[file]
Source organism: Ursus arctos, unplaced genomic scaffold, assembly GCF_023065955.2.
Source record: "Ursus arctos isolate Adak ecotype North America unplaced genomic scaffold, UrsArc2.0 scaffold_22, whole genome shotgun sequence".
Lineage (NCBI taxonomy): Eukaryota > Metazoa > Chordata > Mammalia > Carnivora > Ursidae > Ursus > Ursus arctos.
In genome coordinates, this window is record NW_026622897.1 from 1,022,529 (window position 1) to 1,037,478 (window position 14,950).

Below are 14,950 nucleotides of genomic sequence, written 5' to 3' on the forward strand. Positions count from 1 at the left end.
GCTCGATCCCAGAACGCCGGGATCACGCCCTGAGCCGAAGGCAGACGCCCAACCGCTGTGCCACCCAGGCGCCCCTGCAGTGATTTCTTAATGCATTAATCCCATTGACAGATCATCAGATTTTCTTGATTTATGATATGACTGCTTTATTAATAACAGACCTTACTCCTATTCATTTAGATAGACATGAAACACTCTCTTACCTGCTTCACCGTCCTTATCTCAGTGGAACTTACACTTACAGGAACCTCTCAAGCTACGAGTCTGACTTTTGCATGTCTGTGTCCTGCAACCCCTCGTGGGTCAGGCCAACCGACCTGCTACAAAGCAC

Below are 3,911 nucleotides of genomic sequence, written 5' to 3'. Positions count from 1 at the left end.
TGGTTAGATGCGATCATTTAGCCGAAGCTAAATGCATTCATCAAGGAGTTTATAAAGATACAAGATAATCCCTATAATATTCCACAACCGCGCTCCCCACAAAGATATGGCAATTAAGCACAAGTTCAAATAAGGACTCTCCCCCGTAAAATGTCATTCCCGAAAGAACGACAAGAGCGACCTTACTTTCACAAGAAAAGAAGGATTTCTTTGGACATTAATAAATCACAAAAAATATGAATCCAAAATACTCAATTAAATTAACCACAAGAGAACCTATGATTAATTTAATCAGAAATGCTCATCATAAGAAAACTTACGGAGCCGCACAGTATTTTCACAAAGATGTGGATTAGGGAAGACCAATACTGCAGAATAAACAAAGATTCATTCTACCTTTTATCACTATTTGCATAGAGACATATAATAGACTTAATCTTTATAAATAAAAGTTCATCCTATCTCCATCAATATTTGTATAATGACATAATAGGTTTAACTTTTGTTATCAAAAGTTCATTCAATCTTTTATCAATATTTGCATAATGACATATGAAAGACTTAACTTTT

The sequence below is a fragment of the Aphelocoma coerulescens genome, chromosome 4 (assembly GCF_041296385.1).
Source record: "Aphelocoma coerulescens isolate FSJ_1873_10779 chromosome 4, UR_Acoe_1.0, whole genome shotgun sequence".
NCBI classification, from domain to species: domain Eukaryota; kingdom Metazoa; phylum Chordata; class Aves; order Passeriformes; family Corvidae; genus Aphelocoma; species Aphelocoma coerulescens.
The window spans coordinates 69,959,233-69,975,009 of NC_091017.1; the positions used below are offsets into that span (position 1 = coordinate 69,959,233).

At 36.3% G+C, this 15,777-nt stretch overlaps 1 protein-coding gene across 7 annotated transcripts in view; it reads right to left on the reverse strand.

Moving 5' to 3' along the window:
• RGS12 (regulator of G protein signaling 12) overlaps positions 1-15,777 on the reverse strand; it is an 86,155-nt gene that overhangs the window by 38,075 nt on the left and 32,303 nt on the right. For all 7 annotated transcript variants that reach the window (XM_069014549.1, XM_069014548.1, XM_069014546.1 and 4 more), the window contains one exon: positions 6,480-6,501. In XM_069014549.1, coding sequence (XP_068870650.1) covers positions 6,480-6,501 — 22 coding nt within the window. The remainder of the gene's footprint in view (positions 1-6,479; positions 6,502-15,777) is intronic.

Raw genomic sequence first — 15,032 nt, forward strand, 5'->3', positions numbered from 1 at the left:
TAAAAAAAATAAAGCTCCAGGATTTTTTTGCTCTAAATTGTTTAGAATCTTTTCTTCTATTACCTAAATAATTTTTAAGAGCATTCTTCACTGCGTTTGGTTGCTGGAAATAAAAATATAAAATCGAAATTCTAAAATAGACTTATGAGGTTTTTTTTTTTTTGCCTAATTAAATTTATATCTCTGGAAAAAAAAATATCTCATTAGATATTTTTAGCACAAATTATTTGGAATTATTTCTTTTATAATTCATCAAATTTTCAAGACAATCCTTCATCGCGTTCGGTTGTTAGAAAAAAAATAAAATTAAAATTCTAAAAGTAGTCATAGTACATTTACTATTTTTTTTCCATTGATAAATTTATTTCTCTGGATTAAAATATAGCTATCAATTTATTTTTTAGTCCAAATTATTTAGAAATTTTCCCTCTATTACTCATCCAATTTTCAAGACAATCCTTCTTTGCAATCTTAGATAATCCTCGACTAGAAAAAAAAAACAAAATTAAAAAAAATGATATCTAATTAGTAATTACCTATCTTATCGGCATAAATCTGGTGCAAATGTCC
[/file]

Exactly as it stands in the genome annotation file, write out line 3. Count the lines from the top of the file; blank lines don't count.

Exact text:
Lineage (NCBI taxonomy): Eukaryota > Metazoa > Chordata > Mammalia > Carnivora > Ursidae > Ursus > Ursus arctos.